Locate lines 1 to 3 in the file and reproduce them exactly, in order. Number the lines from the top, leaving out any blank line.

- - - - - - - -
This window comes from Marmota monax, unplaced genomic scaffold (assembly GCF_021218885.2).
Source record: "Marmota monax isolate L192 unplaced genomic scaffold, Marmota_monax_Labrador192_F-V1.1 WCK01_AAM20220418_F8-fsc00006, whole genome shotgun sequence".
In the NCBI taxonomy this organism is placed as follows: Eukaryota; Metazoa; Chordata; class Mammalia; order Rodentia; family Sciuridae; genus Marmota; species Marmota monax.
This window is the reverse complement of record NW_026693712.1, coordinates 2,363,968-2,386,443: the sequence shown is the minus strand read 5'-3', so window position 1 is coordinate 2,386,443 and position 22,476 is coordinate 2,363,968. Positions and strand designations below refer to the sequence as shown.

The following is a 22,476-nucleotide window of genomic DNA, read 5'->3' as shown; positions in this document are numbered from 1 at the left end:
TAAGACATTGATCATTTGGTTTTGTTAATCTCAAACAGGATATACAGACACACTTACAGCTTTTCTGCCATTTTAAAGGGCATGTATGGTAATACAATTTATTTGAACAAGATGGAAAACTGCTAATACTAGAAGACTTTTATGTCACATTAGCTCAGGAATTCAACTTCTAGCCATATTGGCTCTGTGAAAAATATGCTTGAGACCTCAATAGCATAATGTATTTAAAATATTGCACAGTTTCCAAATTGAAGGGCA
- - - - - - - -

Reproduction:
This window comes from Marmota monax, unplaced genomic scaffold (assembly GCF_021218885.2).
Source record: "Marmota monax isolate L192 unplaced genomic scaffold, Marmota_monax_Labrador192_F-V1.1 WCK01_AAM20220418_F8-fsc00006, whole genome shotgun sequence".
In the NCBI taxonomy this organism is placed as follows: Eukaryota; Metazoa; Chordata; class Mammalia; order Rodentia; family Sciuridae; genus Marmota; species Marmota monax.